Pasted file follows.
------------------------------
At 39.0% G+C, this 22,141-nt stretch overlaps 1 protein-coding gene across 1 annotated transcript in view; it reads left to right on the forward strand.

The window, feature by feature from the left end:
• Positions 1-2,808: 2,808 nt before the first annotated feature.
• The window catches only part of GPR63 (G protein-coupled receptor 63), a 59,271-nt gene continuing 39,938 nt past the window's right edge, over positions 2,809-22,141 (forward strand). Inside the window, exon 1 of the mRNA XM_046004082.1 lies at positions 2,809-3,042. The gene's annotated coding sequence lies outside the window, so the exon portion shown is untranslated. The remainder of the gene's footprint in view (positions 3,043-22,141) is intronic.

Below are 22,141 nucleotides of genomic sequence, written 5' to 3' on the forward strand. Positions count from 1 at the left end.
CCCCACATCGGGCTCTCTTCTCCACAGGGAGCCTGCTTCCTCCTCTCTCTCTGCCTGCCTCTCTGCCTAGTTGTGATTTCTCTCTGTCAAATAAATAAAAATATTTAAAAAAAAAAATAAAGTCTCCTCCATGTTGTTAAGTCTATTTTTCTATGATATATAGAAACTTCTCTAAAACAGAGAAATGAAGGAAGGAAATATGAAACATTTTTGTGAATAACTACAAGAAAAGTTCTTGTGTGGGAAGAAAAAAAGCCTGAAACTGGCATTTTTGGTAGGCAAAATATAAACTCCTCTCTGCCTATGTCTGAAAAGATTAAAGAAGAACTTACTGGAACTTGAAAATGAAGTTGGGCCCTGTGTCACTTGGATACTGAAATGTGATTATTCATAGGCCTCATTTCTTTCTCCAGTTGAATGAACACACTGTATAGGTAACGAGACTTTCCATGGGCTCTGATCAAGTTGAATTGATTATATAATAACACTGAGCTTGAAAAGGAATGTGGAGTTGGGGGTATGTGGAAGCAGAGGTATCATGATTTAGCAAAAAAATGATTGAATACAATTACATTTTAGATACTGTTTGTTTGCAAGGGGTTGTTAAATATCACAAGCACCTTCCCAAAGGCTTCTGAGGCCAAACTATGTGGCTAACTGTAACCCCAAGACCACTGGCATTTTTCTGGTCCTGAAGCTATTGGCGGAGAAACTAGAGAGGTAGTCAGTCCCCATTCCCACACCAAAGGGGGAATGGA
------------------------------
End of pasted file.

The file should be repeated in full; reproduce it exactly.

At 39.0% G+C, this 22,141-nt stretch overlaps 1 protein-coding gene across 1 annotated transcript in view; it reads left to right on the forward strand.

The window, feature by feature from the left end:
• Positions 1-2,808: 2,808 nt before the first annotated feature.
• The window catches only part of GPR63 (G protein-coupled receptor 63), a 59,271-nt gene continuing 39,938 nt past the window's right edge, over positions 2,809-22,141 (forward strand). Inside the window, exon 1 of the mRNA XM_046004082.1 lies at positions 2,809-3,042. The gene's annotated coding sequence lies outside the window, so the exon portion shown is untranslated. The remainder of the gene's footprint in view (positions 3,043-22,141) is intronic.

Below are 22,141 nucleotides of genomic sequence, written 5' to 3' on the forward strand. Positions count from 1 at the left end.
CCCCACATCGGGCTCTCTTCTCCACAGGGAGCCTGCTTCCTCCTCTCTCTCTGCCTGCCTCTCTGCCTAGTTGTGATTTCTCTCTGTCAAATAAATAAAAATATTTAAAAAAAAAAATAAAGTCTCCTCCATGTTGTTAAGTCTATTTTTCTATGATATATAGAAACTTCTCTAAAACAGAGAAATGAAGGAAGGAAATATGAAACATTTTTGTGAATAACTACAAGAAAAGTTCTTGTGTGGGAAGAAAAAAAGCCTGAAACTGGCATTTTTGGTAGGCAAAATATAAACTCCTCTCTGCCTATGTCTGAAAAGATTAAAGAAGAACTTACTGGAACTTGAAAATGAAGTTGGGCCCTGTGTCACTTGGATACTGAAATGTGATTATTCATAGGCCTCATTTCTTTCTCCAGTTGAATGAACACACTGTATAGGTAACGAGACTTTCCATGGGCTCTGATCAAGTTGAATTGATTATATAATAACACTGAGCTTGAAAAGGAATGTGGAGTTGGGGGTATGTGGAAGCAGAGGTATCATGATTTAGCAAAAAAATGATTGAATACAATTACATTTTAGATACTGTTTGTTTGCAAGGGGTTGTTAAATATCACAAGCACCTTCCCAAAGGCTTCTGAGGCCAAACTATGTGGCTAACTGTAACCCCAAGACCACTGGCATTTTTCTGGTCCTGAAGCTATTGGCGGAGAAACTAGAGAGGTAGTCAGTCCCCATTCCCACACCAAAGGGGGAATGGA